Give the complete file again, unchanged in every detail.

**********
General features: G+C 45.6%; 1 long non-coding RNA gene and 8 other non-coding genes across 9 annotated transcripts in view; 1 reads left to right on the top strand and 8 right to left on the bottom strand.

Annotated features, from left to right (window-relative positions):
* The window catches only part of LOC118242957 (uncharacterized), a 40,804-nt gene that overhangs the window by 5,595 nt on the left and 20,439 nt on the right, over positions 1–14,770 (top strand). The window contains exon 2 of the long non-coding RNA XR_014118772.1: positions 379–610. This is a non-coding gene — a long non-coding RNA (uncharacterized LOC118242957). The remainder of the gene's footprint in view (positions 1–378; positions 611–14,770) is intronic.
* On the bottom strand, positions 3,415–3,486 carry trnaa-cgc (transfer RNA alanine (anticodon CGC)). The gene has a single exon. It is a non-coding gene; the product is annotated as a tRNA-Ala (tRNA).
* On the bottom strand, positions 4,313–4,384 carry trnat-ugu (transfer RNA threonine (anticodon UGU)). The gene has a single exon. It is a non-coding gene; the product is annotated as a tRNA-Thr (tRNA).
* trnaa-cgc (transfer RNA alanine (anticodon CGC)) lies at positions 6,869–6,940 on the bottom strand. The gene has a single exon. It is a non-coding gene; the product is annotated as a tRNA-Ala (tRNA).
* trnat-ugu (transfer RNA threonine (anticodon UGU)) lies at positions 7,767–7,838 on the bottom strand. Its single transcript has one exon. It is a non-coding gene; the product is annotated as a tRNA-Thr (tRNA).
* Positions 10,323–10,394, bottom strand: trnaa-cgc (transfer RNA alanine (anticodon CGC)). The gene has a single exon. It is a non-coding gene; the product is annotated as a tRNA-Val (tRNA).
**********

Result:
General features: G+C 45.6%; 1 long non-coding RNA gene and 8 other non-coding genes across 9 annotated transcripts in view; 1 reads left to right on the top strand and 8 right to left on the bottom strand.

Annotated features, from left to right (window-relative positions):
* The window catches only part of LOC118242957 (uncharacterized), a 40,804-nt gene that overhangs the window by 5,595 nt on the left and 20,439 nt on the right, over positions 1–14,770 (top strand). The window contains exon 2 of the long non-coding RNA XR_014118772.1: positions 379–610. This is a non-coding gene — a long non-coding RNA (uncharacterized LOC118242957). The remainder of the gene's footprint in view (positions 1–378; positions 611–14,770) is intronic.
* On the bottom strand, positions 3,415–3,486 carry trnaa-cgc (transfer RNA alanine (anticodon CGC)). The gene has a single exon. It is a non-coding gene; the product is annotated as a tRNA-Ala (tRNA).
* On the bottom strand, positions 4,313–4,384 carry trnat-ugu (transfer RNA threonine (anticodon UGU)). The gene has a single exon. It is a non-coding gene; the product is annotated as a tRNA-Thr (tRNA).
* trnaa-cgc (transfer RNA alanine (anticodon CGC)) lies at positions 6,869–6,940 on the bottom strand. The gene has a single exon. It is a non-coding gene; the product is annotated as a tRNA-Ala (tRNA).
* trnat-ugu (transfer RNA threonine (anticodon UGU)) lies at positions 7,767–7,838 on the bottom strand. Its single transcript has one exon. It is a non-coding gene; the product is annotated as a tRNA-Thr (tRNA).
* Positions 10,323–10,394, bottom strand: trnaa-cgc (transfer RNA alanine (anticodon CGC)). The gene has a single exon. It is a non-coding gene; the product is annotated as a tRNA-Val (tRNA).